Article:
If you have questions or need any clarification you may contact me or Stanley Todd, Presiding Clerk of the Ministry and Counsel. His email is firstname.lastname@example.org and mine is email@example.com . My phone is 702-536-5995. Thank you for your consideration of this.
In His Service,
Judy C Ritter, Presiding Clerk Yadkin Valley Quarterly Meeting
cc. Don Farlow, Superintendent
Harmony Grove Friends Monthly Meeting
Branon Friends Monthly Meeting
Hunting Creek Friends Monthly Meeting
The Connection @ Ballantyne
Mount Carmel Friends Monthly Meeting
Deep Creek Friends Monthly Meeting
Statesville Friends Monthly Meeting
Forbush Friends Monthly Meeting
Winthrop Friends Monthly Meeting
Let’s take a closer look at the key sections here:
“Many Monthly Meetings have already left the Yearly Meeting and many more are ready to leave if unity in our theological beliefs is not accomplished soon.”
This, as you see, is an ultimatum: same old song, umpteenth verse. Indeed, the withdrawal from NCYM of three more monthly meetings was reported to the session, making seventeen in total.
“We have reaffirmed our Faith and Practice more than once that speaks to “a personal faith in Jesus Christ as our Savior” yet we have not resolved the division that is present.”
And they continue to ignore F&P’s repeated statements that it is not a creed, or to be used as such.
“We expect that Meetings come to unity with Jesus Christ of the Scriptures and the Faith statements in Faith and Practice (Faith and Thought chapter, 2012 edition p.27). If not we recommend that those Meetings be sanctioned and or disciplined, with possible disownment, by the November 2016 Representative Body session.”
Give them points for speaking plainly here: They better agree with OUR version by then, or they’re out.
“Meetings of concern include: New Garden, Spring, First Friends of Greensboro, and Winston-Salem Friends.”
More plainness points for the specific hit list. Here are the main liberal meetings; they have been the targets since this whole current mess erupted two years ago.
Now, let’s turn to the discussion of the plan for a plan, for which the session approved planning the discussion of. (The text of that plan is in the earlier post, here.)
The Yadkin letter already clarifies an important feature: The official plan with all its careful talk, comes down to this: one yearly meeting, consisting of the hardcore evangelical meetings and those who will go along, they hope as many as forty-plus; and on the other, a “yearly meeting” of — four meetings (at most)?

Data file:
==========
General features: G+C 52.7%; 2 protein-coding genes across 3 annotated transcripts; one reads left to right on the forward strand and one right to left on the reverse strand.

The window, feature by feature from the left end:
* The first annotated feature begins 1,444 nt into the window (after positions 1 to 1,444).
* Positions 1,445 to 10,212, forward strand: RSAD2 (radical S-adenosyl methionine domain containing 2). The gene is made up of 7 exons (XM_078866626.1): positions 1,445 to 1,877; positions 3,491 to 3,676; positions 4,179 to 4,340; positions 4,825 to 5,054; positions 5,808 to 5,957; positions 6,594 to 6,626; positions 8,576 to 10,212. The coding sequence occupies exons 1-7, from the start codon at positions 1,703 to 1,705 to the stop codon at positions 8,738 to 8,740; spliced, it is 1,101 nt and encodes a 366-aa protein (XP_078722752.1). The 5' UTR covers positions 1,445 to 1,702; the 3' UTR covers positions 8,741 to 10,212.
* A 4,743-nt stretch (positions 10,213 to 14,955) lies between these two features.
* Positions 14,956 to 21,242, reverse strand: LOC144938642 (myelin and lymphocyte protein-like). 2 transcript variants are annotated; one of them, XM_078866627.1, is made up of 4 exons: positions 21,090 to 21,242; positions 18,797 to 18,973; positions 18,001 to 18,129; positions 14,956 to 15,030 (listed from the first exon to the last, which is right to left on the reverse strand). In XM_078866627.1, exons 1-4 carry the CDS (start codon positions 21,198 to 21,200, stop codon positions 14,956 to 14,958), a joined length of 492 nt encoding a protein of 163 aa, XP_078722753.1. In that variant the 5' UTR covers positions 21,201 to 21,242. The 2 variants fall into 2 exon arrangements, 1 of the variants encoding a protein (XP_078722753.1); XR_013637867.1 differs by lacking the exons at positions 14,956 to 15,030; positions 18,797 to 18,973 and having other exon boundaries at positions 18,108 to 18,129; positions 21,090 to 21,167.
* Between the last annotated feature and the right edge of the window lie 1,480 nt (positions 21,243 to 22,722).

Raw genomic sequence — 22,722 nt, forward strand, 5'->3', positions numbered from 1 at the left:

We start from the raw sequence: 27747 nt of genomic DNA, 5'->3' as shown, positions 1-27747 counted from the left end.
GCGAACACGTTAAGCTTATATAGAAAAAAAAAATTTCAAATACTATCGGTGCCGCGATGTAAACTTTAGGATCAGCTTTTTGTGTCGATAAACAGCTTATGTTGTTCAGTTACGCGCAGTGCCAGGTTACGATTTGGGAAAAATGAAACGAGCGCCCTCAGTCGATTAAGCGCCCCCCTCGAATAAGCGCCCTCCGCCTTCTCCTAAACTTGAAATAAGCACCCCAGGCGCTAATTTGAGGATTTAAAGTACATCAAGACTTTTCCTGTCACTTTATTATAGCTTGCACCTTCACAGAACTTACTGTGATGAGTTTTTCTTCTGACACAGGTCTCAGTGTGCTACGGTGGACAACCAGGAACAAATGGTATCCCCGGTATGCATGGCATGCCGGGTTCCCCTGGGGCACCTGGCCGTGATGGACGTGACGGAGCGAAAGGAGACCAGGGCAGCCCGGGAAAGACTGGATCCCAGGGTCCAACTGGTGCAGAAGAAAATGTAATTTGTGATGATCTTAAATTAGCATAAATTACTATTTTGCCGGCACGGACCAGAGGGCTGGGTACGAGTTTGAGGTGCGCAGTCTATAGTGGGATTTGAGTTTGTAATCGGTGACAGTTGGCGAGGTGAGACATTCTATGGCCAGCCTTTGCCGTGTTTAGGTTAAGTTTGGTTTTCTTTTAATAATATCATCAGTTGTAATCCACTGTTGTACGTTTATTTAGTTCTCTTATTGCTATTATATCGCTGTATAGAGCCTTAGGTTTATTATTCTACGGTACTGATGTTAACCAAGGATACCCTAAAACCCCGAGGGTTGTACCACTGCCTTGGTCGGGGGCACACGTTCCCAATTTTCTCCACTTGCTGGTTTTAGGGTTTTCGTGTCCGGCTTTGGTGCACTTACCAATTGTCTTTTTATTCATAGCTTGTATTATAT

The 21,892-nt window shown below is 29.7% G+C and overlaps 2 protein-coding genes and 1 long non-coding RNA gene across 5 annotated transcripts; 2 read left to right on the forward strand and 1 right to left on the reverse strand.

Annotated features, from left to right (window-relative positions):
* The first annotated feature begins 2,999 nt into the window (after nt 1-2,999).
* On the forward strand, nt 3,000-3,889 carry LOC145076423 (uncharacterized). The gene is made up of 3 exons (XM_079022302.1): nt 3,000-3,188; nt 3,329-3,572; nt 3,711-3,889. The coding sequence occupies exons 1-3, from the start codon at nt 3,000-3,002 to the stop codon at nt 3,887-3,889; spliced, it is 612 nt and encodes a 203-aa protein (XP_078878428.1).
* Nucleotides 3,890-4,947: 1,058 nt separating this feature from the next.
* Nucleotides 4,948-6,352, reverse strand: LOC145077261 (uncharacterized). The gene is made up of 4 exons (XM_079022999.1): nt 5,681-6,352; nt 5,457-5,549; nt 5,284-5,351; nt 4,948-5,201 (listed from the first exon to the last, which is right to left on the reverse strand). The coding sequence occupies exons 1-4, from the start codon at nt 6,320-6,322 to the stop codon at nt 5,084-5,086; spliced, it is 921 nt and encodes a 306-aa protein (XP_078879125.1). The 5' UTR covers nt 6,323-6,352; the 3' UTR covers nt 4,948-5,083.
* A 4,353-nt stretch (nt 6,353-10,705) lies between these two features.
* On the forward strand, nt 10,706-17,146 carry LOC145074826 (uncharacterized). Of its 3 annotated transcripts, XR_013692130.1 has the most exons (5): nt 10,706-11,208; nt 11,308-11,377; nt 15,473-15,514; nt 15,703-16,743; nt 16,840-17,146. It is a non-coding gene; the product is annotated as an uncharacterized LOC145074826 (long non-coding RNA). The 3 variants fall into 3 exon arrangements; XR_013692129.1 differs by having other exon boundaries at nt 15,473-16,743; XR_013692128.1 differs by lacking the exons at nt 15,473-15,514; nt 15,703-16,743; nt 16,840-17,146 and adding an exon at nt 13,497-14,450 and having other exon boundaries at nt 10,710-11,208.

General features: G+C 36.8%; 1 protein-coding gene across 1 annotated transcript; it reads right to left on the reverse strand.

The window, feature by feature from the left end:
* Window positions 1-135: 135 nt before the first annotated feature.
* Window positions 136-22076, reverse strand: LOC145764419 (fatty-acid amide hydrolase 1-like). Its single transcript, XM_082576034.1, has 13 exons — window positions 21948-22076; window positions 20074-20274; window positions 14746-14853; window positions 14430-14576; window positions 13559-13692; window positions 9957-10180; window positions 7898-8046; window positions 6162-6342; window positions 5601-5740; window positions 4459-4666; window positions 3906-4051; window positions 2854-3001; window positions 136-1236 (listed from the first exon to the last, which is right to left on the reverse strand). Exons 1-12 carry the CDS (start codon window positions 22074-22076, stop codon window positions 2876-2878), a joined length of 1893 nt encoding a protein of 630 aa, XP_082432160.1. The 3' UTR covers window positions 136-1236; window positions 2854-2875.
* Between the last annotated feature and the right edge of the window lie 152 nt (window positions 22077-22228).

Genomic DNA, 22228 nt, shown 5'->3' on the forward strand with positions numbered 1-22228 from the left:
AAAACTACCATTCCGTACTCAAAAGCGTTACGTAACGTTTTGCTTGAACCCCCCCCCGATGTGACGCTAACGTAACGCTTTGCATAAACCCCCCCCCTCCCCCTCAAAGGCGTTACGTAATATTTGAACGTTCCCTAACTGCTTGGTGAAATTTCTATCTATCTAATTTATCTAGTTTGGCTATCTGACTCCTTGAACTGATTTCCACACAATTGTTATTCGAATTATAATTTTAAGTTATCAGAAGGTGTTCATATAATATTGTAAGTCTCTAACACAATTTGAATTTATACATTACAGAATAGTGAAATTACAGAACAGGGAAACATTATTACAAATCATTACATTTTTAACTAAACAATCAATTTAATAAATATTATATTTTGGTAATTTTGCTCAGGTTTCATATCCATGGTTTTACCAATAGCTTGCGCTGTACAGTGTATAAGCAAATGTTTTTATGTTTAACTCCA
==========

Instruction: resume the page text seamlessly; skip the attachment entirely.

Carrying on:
As I said, this is the same-old, same-old. But there was another level of the undertaking. This other aspect leaked out in the Q&A, when an evangelical pastor, Eric Morrison, who was somewhat jumping the gun, enthused that if the body would only speed up the split process some, perhaps many of the meetings that quit would even decide to return . . .
But the Executive Committee Clerk basically cut him off, saying such talk was premature. Once the split was accomplished, then “we” would have a purified body to dangle before the withdrawn meetings.
“We”? Something to offer?
At this, the light went off in my thick head, flashed through the smoke and bounced off the mirrors. The Clerk’s comment was that of someone already thinking several moves ahead in the game: was this whole exercise anything more than a gambit to turn the four targeted liberal meetings into bait? Holding off a new rush of withdrawals, pending success in inveigling the liberal meetings to join in on their own slow-mo expulsion? Makes me wonder: who else is in on this?
Then, once we’re maneuvered out of the way –err, launched into our own non-progressive “very strong” [nano-sized] YM — then those in control of the other YM could launch an intensive sales pitch to regain the membership lost by the failure of earlier purge attempts.
The secrecy about the Yadkin letter (and there’s a another one on the classified list, much briefer, from Southern Quarter, calling for a separation, but with no names.)